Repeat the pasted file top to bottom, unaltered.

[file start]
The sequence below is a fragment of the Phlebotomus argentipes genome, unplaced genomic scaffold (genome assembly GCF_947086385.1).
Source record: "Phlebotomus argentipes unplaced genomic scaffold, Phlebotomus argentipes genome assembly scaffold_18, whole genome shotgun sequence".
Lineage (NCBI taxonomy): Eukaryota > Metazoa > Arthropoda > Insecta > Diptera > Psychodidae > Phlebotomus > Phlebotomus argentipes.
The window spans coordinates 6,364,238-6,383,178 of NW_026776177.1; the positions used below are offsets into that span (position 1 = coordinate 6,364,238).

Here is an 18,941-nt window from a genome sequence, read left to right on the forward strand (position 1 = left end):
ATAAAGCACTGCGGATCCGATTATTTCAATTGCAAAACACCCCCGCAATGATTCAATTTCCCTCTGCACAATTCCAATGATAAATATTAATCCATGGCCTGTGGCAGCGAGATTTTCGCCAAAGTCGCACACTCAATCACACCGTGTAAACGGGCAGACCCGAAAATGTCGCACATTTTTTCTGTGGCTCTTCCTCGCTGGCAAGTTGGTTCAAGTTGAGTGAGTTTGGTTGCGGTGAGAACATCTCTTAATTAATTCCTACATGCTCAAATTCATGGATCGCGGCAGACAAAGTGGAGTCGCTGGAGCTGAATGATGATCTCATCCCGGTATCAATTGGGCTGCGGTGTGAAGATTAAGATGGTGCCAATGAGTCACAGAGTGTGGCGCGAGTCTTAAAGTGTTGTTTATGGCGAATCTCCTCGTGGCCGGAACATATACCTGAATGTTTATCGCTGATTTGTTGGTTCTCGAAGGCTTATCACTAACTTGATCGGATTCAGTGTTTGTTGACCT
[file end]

The sequence below is a fragment of the Phlebotomus argentipes genome, unplaced genomic scaffold (genome assembly GCF_947086385.1).
Source record: "Phlebotomus argentipes unplaced genomic scaffold, Phlebotomus argentipes genome assembly scaffold_18, whole genome shotgun sequence".
Lineage (NCBI taxonomy): Eukaryota > Metazoa > Arthropoda > Insecta > Diptera > Psychodidae > Phlebotomus > Phlebotomus argentipes.
The window spans coordinates 6,364,238-6,383,178 of NW_026776177.1; the positions used below are offsets into that span (position 1 = coordinate 6,364,238).

Here is an 18,941-nt window from a genome sequence, read left to right on the forward strand (position 1 = left end):
ATAAAGCACTGCGGATCCGATTATTTCAATTGCAAAACACCCCCGCAATGATTCAATTTCCCTCTGCACAATTCCAATGATAAATATTAATCCATGGCCTGTGGCAGCGAGATTTTCGCCAAAGTCGCACACTCAATCACACCGTGTAAACGGGCAGACCCGAAAATGTCGCACATTTTTTCTGTGGCTCTTCCTCGCTGGCAAGTTGGTTCAAGTTGAGTGAGTTTGGTTGCGGTGAGAACATCTCTTAATTAATTCCTACATGCTCAAATTCATGGATCGCGGCAGACAAAGTGGAGTCGCTGGAGCTGAATGATGATCTCATCCCGGTATCAATTGGGCTGCGGTGTGAAGATTAAGATGGTGCCAATGAGTCACAGAGTGTGGCGCGAGTCTTAAAGTGTTGTTTATGGCGAATCTCCTCGTGGCCGGAACATATACCTGAATGTTTATCGCTGATTTGTTGGTTCTCGAAGGCTTATCACTAACTTGATCGGATTCAGTGTTTGTTGACCT